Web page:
Mich. Picks Local Superintendent With Lobbying Background as Next State Chief
The Michigan Board of Education selected Brian Whiston, the superintendent of the state's Dearborn public schools, to be its next chief state school officer. The board voted 7-1 on March 18 to pick Whiston as the replacement for state Superintendent Mike Flanagan, who will retire later this year after 10 years on the job.
Whiston has led the 19,000-student district since 2008. He previously worked as the director of government and community relations for the Oakland school district in Michigan. Whiston has also served on local school boards and taught university courses at Wayne State University, according to his profile at the Dearborn schools website.
Whiston, whose appointment will become official once his contract negotiations with the board are complete, beat out two other local superintendents who were finalists to replace Flanagan, who is the longest-serving state chief in the country. He indicated his eagerness to come up with changes to school finance, as well as consider other education policy changes.
Board members indicated that Whiston's experience as a state lobbyist was an important consideration in their decision, since they want the next state superintendent to work well with a wide variety of individuals and audiences. At the same time, Whiston's work as a lobbyist during his tenure at the Oakland schools also drew criticism—he had to defend what the Detroit Free Press described as "lavish" expenditures on dinners with lawmakers, and an investigation into the district's finances led to the resignation of its then-superintendent in 2003. Whiston defended his expenses to the state board during interviews, saying what he spent wasn't out of line with typical lobbying activity.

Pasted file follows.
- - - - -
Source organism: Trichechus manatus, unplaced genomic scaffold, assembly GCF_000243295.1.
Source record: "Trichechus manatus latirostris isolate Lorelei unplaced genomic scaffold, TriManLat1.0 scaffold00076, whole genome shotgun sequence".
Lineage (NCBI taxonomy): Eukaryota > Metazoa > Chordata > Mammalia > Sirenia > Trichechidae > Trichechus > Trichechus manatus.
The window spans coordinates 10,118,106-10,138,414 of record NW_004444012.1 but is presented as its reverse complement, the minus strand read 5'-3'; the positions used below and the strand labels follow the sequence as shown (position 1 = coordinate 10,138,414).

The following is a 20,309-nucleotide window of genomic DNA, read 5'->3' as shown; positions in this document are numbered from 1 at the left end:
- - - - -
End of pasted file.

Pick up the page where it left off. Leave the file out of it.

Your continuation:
The state board's relationship with Gov. Rick Snyder, a Republican, has become strained recently. Snyder recently signed an executive order to transfer the state's School Reform/Redesign Office from the Michigan education department to the state's Department of Technology, Management and Budget. Since Snyder appoints the head of that agency, the move would likely give him more power over K-12 policy overhauls. (The Michigan state school board is independently elected.) In response, the state board said that Snyder's move was a violation of the Michigan Constitution.
"Decisions affecting the educational environment, from school safety to effective learning environments and health and well-being, should be directed by those with expertise in effective education policy, not by individuals or government departments with no expertise in educating children," the board said in its statement.
Photo: Dearborn Public Schools Superintendent Brian Whiston interviews for the Michigan State Superintendent of Public Instruction job in Lansing, Mich., on March 18. (Todd McInturf/The Detroit News)